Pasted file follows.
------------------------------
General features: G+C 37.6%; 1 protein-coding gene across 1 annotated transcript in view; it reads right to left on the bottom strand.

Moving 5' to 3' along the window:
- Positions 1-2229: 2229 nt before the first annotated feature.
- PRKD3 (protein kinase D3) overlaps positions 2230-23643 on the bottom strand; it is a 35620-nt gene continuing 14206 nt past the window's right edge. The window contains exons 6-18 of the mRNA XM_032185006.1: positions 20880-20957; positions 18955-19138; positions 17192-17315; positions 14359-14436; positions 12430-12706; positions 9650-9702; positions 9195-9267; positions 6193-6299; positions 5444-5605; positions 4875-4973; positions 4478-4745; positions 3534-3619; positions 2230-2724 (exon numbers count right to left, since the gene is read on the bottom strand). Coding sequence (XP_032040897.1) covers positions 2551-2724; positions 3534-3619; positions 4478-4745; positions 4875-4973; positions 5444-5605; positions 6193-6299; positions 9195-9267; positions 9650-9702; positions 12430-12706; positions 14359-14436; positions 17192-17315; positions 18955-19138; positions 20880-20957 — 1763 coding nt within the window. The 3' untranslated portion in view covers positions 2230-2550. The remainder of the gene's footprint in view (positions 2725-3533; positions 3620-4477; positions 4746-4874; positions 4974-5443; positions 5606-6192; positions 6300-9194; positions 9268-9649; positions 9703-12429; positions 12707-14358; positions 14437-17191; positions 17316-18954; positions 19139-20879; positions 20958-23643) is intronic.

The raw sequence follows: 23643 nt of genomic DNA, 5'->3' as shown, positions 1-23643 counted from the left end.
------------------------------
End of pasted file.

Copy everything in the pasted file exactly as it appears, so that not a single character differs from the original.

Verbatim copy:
General features: G+C 37.6%; 1 protein-coding gene across 1 annotated transcript in view; it reads right to left on the bottom strand.

Moving 5' to 3' along the window:
- Positions 1-2229: 2229 nt before the first annotated feature.
- PRKD3 (protein kinase D3) overlaps positions 2230-23643 on the bottom strand; it is a 35620-nt gene continuing 14206 nt past the window's right edge. The window contains exons 6-18 of the mRNA XM_032185006.1: positions 20880-20957; positions 18955-19138; positions 17192-17315; positions 14359-14436; positions 12430-12706; positions 9650-9702; positions 9195-9267; positions 6193-6299; positions 5444-5605; positions 4875-4973; positions 4478-4745; positions 3534-3619; positions 2230-2724 (exon numbers count right to left, since the gene is read on the bottom strand). Coding sequence (XP_032040897.1) covers positions 2551-2724; positions 3534-3619; positions 4478-4745; positions 4875-4973; positions 5444-5605; positions 6193-6299; positions 9195-9267; positions 9650-9702; positions 12430-12706; positions 14359-14436; positions 17192-17315; positions 18955-19138; positions 20880-20957 — 1763 coding nt within the window. The 3' untranslated portion in view covers positions 2230-2550. The remainder of the gene's footprint in view (positions 2725-3533; positions 3620-4477; positions 4746-4874; positions 4974-5443; positions 5606-6192; positions 6300-9194; positions 9268-9649; positions 9703-12429; positions 12707-14358; positions 14437-17191; positions 17316-18954; positions 19139-20879; positions 20958-23643) is intronic.

The raw sequence follows: 23643 nt of genomic DNA, 5'->3' as shown, positions 1-23643 counted from the left end.